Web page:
Over the past few years, the official strategy of the European Union (EU) to mitigate migratory pressures has been to promote economic development in Sub-Saharan Africa. However, this strategy contradicts most economic studies, which show that migration increases as countries develop, which is why international organizations are redoubling their efforts to show the benefits of migration and how governments can benefit from it.
Long-run evidence on migration flows suggests that economic development will not reduce migration in poor countries. Studies show that flows seem to follow an inverted U-shape curve with respect to income per capita: Poor countries have low migration flows, but these increase with development up to a turning point after which they decrease again (see graph). Considering that average GDP per capita in Sub-Saharan African countries is US$ 1,631 – still far from the turning point – we should expect migration to increase in the near future. But why is this so?
One way to understand the migration decision is with a cost-benefit analysis: What are the gains? What are the costs? And finally, is it worth it? Taking this view, some may argue that economic development raises wages in the country of origin so the gains of migrating (i.e. difference in living standards between origin and destination) will be smaller and less people will be willing to migrate. However, this approach fails to take into account the magnitude of the gap between living standards in most African countries and Europe.
Consider the example by development economist Michael Clemens and take the perspective of a young worker in Niger who is earning $1,000 a year. He is motivated to migrate, since his expectation is to earn $15,000 a year in another place. Now imagine that, due to a spectacular development of the country, his salary doubles within a small period of time. Although he is now earning $2,000, he still has strong incentives to migrate, as there is still a $13,000 wage differential between origin and destination. Even a doubling of his income has not significantly reduced his motivation. The problem potential migrants have had so far is the lack of means. As described by Gonzalo Fanjul – Policy director of the Institute of Global Health of Barcelona (ISGlobal) – “the vast majority of Africans do not have the necessary financial and educational resources to migrate. As the continent’s educated middle-class continues to expand, the numbers of those aiming for richer countries will continue to soar”.
However, researchers pointing out this fact are not arguing that the EU should allocate less to African development, as these have a wide range of beneficial effects on their own. Rather, they want to stress that migratory flows are not going away and that EU policy should be designed accordingly. The attempts to prevent arrivals at European borders until now have been ineffective in discouraging new migrants and have only generated new and more dangerous routes controlled by smugglers.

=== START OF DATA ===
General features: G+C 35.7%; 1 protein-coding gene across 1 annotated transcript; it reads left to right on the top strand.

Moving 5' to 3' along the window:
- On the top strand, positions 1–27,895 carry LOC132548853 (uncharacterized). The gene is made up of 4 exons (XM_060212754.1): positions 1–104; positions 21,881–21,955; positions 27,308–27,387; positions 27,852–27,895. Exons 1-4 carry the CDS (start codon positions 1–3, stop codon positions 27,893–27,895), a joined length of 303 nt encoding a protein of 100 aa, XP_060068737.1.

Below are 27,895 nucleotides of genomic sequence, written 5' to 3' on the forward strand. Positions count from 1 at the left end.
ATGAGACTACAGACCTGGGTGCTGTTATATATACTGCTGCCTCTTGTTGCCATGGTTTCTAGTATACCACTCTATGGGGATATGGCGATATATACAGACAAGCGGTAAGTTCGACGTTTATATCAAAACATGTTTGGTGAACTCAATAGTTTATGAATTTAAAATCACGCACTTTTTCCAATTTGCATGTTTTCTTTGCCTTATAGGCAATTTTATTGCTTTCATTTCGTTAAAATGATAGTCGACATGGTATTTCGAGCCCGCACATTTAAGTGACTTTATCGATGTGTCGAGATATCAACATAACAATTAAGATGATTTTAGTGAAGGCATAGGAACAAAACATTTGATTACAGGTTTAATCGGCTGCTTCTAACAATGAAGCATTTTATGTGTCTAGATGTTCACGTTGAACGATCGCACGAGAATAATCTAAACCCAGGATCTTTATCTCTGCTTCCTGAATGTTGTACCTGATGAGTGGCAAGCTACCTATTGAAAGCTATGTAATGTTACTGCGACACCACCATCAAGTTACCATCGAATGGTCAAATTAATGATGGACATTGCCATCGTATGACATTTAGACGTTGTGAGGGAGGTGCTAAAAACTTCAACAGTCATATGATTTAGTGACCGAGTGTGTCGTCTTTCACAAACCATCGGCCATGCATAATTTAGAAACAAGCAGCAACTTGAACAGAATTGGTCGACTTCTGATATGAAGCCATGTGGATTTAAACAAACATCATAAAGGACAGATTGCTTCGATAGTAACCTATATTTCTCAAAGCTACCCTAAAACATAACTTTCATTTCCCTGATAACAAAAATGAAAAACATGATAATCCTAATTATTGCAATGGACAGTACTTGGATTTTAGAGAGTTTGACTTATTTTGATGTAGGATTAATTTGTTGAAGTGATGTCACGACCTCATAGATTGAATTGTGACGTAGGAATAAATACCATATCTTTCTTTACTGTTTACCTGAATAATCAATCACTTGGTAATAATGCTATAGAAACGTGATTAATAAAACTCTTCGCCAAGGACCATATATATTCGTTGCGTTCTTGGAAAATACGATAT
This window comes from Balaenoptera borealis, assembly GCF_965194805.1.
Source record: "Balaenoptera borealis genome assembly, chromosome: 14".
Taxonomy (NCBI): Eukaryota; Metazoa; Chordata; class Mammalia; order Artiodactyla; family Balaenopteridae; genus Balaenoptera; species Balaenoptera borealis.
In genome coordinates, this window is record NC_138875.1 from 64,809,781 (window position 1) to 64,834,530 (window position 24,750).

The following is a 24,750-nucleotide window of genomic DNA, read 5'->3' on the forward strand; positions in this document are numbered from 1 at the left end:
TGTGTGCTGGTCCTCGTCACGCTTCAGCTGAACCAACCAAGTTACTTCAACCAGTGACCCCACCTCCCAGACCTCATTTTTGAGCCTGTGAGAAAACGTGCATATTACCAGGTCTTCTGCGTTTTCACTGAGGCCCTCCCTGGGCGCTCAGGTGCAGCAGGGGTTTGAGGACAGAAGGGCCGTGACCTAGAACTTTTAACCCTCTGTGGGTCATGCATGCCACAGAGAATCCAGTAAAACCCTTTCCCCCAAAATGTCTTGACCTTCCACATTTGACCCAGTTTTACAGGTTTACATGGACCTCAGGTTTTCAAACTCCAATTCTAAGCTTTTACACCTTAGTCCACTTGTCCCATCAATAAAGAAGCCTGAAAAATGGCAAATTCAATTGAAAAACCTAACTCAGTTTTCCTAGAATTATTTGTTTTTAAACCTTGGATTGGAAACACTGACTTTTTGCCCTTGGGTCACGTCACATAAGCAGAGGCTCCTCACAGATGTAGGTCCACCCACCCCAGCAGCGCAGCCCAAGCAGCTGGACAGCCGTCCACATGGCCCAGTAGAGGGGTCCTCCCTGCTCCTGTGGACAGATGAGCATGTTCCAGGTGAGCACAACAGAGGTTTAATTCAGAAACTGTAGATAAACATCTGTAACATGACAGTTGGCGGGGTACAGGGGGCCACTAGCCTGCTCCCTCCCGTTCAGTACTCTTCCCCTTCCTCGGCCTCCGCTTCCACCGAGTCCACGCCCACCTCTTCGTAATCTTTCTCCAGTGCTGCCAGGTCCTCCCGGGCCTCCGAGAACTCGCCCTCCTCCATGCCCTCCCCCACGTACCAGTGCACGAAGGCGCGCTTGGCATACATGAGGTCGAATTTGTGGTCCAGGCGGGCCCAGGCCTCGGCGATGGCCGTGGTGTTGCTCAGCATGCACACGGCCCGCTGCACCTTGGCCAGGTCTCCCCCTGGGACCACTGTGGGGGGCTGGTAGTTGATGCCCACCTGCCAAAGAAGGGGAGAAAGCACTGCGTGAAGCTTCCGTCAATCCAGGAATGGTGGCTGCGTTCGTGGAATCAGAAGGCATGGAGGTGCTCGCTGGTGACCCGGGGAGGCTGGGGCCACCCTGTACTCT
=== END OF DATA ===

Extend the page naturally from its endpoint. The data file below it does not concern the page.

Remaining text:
Migration is here to stay but is that a problem? Most studies on the topic have found that migrants have small or no impact on wages of locals. With respect to the welfare state, it has also been shown that they contribute more than they cost. This is true even for those in an irregular situation: They do not have access to most government help, but still generate economic activity and contribute, for example, with sales taxes. Many countries could also benefit from migration because of their current demographic situation. With a rapidly aging population and falling fertility rates, countries can counter this tendency by incorporating migrants, who are usually younger and more fertile than the local population.
Given these benefits, some international organizations are asking for inclusive and innovative policies to make the best out of migration. For example, the Overseas Development Institute (ODI), a prestigious think tank based in London, called for more investment in economic integration of migrants in a policy brief released last year. This would include language lessons and work skills training, which would increase their capacity to support themselves and fill job gaps in European economies. Facilitating cross-border mobility, migrants can more easily return to their countries of origin, which would reduce the number of people who are involuntarily staying in Europe but would like to go back to their countries.
Migration can also help cover shortages of workers in certain sectors. For example, many European countries will see a shortage of nurses in the near future, due to an aging population who will demand more health care and lower enrolment rates at nursing schools. One proposal is signing agreements in which countries in need of nurses help finance their education in developing countries, where many people are willing to undertake this job. As part of the agreement, some of these nurses would be offered jobs in Europe while the rest stay in their country of origin. In this situation both parts win: The origin countries have now a larger pool of educated nurses at zero cost, while Europe has covered its labor shortage, and at a lower cost than if the workers had been educated at the destination countries.
Migration is here to stay, and over time migrations flows are likely to increase rather than decrease. Stricter border controls will only aggravate the human cost of crossing the Mediterranean, but will not prevent new arrivals. Thus, the EU would do well in recognizing the potential benefits of this situation to make the best out of it, rather than neglecting the uncomfortable truth of migration.
Javier Delgado Carbajo